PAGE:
While waiting to launch, we are living on our boat – out of the water for now – working our butts off trying to make it a functional place to live. Living on a Caribbean island may seem glamorous, but it certainly comes with its fair share of ups and downs. Here are some of the things that make our new life living in the boat yard different from life at home.
After a hurricane like Irma, there is lots of standing water lying around, so that means mosquitoes. Everyone on the island agrees that the mosquitoes are worse than normal right now. However, there is one thing that ensures that they don’t bother you: hanging out with Mel. It is impressive how we can be in a large group where the mosquitoes are bothering no one, yet Mel is being swarmed by a cloud of them. She is, of course, particularly allergic to them, and swells up like crazy when bitten. The mosquito issue should be resolved once we get out on the water, where they will have to fly a long way from land to reach her. In the meantime, thank goodness for zappers and mosquito netting!
Yes, we are aware it gets hotter the closer you get to the Equator, but it is unseasonably hot and humid here in St. Martin. By 8 am it is already 30 degrees Celsius, so by noon it is unbearable. Just sitting in the boat is enough to make you break a sweat. We have found it is best to get up early in the morning (easier said than done) or work later in the afternoon (mosquito feeding time). We do have our bimini and dodger set up, so we at least have a shaded cockpit where we can eat and work, but in all honesty, we eat most meals below where we have fans and therefore some semblance of coolness.
Once you get to an island post-hurricane, you realize just how difficult it is to get cars to these isolated regions. Which explains the state of some of the cars you see being driven around town. Broken windows, giant dents, no bumper, no hood, no doors, no windshield even! These cars stand as a good reminder of the resilience of the islanders.
For sailors, there is no sadder sight than a sunken vessel. And there is no shortage of those here. There is a lagoon in the center of St. Martin where a number of boats were moored during Irma. It’s difficult to say how many survived, but there are now a ton of wrecks scattered across the lagoon, creating a minefield for dinghies zipping through between the French and the Dutch side.
Dinghies are a must-have for most sailors. When cruising, rather than tying up to a dock, anchoring or tying off to a mooring ball are preferable (aka cheaper). But this means you need another way to get to shore to provision or check out that cool bar on the beach. The best way is by using a smaller vessel that you can haul on deck or drag behind your sailboat when you are actually sailing. Dinghies are also particularly useful when your boat is on the hard and you desperately want to get out on the water. So getting a dinghy was basically priority number one once we knew we were going ahead with our cruising plans . It is common practice to name your dinghy, but we haven’t come up with a good name yet. Any ideas?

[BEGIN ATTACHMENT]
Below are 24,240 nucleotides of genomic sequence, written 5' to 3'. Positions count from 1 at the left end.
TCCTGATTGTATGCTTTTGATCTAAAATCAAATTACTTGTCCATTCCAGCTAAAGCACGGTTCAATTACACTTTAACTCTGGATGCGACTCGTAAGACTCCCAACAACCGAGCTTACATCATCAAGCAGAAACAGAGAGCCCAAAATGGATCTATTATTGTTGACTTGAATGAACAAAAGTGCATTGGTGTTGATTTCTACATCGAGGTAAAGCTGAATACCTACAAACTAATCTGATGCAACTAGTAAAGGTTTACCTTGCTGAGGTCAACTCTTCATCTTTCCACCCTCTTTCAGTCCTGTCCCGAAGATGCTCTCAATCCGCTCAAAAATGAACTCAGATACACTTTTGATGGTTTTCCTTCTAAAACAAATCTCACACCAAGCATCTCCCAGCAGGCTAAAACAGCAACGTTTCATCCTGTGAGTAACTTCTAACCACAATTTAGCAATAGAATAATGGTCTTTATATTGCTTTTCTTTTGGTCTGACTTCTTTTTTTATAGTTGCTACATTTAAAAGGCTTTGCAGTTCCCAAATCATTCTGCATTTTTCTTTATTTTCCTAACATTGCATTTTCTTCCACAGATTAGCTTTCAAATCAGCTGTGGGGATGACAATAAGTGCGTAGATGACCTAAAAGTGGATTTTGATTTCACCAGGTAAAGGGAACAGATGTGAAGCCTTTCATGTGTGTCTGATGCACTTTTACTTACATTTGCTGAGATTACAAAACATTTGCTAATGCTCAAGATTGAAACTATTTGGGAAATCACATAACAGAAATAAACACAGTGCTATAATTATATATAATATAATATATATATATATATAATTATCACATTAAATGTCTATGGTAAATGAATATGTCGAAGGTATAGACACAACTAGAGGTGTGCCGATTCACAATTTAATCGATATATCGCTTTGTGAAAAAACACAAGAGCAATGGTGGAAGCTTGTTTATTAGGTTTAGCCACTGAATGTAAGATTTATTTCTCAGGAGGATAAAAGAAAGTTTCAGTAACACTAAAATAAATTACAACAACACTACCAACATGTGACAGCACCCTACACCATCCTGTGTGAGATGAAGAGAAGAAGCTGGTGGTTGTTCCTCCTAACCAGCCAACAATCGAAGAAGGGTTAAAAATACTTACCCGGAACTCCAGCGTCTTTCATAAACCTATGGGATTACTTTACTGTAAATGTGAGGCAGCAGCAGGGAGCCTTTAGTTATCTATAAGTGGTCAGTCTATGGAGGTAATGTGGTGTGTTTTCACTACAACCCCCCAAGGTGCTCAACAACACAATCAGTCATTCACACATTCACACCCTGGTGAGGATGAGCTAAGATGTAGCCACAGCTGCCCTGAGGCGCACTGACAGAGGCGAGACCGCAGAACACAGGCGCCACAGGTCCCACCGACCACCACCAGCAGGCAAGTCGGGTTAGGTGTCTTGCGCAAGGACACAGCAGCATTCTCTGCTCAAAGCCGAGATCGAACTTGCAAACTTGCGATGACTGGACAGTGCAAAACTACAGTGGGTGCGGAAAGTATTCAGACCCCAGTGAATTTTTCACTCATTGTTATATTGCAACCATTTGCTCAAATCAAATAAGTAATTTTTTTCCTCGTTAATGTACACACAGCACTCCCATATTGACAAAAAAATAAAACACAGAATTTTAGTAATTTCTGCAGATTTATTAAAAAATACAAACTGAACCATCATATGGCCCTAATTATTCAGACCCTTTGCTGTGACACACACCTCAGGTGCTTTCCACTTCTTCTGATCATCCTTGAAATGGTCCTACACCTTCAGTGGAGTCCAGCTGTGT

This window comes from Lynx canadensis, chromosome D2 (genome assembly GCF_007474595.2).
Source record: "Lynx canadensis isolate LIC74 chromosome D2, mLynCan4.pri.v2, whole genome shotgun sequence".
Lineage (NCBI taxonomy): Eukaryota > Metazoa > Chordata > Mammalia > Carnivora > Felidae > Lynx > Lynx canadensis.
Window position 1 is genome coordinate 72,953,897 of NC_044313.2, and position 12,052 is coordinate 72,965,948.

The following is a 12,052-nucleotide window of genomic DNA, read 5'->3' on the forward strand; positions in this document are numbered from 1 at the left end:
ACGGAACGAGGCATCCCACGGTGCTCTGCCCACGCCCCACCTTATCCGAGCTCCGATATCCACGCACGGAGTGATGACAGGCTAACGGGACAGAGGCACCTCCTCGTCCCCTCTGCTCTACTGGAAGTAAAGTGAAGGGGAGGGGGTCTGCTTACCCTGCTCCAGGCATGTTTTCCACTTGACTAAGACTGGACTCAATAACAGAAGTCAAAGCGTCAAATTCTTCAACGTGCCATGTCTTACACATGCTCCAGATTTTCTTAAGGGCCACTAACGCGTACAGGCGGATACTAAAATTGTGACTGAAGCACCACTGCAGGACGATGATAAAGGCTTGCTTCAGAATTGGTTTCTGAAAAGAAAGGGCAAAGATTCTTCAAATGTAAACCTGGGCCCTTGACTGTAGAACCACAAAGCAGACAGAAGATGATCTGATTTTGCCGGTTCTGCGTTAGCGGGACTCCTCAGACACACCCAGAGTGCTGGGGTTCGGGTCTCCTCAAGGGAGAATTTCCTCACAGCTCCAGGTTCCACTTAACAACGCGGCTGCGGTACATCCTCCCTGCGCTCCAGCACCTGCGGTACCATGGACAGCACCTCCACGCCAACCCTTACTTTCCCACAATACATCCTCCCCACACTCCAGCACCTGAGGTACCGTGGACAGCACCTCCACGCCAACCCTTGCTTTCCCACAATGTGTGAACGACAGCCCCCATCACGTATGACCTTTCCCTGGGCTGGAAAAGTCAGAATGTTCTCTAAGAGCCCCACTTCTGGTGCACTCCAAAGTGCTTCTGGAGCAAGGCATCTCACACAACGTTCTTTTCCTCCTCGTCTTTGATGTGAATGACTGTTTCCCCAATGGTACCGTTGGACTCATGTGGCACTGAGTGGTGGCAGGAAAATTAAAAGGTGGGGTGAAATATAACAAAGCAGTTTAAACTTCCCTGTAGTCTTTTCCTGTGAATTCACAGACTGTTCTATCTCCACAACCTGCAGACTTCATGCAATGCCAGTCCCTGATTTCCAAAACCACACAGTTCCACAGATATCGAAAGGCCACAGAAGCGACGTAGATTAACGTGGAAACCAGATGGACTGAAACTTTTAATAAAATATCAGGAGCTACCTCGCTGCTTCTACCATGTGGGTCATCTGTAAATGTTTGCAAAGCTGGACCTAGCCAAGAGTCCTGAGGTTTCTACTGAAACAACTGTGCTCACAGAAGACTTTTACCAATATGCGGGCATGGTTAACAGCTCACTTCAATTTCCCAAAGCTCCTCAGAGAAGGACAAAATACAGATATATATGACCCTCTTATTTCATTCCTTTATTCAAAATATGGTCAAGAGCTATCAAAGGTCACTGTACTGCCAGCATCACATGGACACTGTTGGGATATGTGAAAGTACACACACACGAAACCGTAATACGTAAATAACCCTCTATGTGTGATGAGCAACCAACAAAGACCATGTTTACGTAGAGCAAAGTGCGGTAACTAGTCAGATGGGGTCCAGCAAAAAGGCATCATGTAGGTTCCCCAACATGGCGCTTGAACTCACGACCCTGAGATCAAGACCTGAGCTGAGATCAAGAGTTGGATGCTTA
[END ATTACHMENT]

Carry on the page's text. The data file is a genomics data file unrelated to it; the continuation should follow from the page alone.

Canadians are known around the world for their friendliness and generosity, but the sailing community here in St. Martin has absolutely blown us away. From the people at the boat yard (both staff and fellow boat owners), to the staff at the chandlery (where we have become regulars), everyone has been so nice and gone out of their way to help us. For example, in our first week here, we took the bus to the chandlery on the Dutch side to buy our aforementioned dinghy. It was close to the end of the workday, and our new purchase wasn’t going to be ready for us until the following morning, so the amazing woman helping us offered to bring us back to the yard in her dinghy! Now that is going above and beyond. And we are now great friends. And that’s just how people are here. They offer so much and want nothing in return, which has been difficult for us to get used to. But there is nothing better than working on your boat all day then being offered an ice-cold beer (or three) as the sun goes down after another day in paradise. We are so happy to have made such fabulous friends on the island.
And good news: the boat has splashed!! Stay tuned! Don’t forget that you can get new posts delivered to your inbox by subscribing to Where the Wind Takes Us! Just click on the Follow button to the right.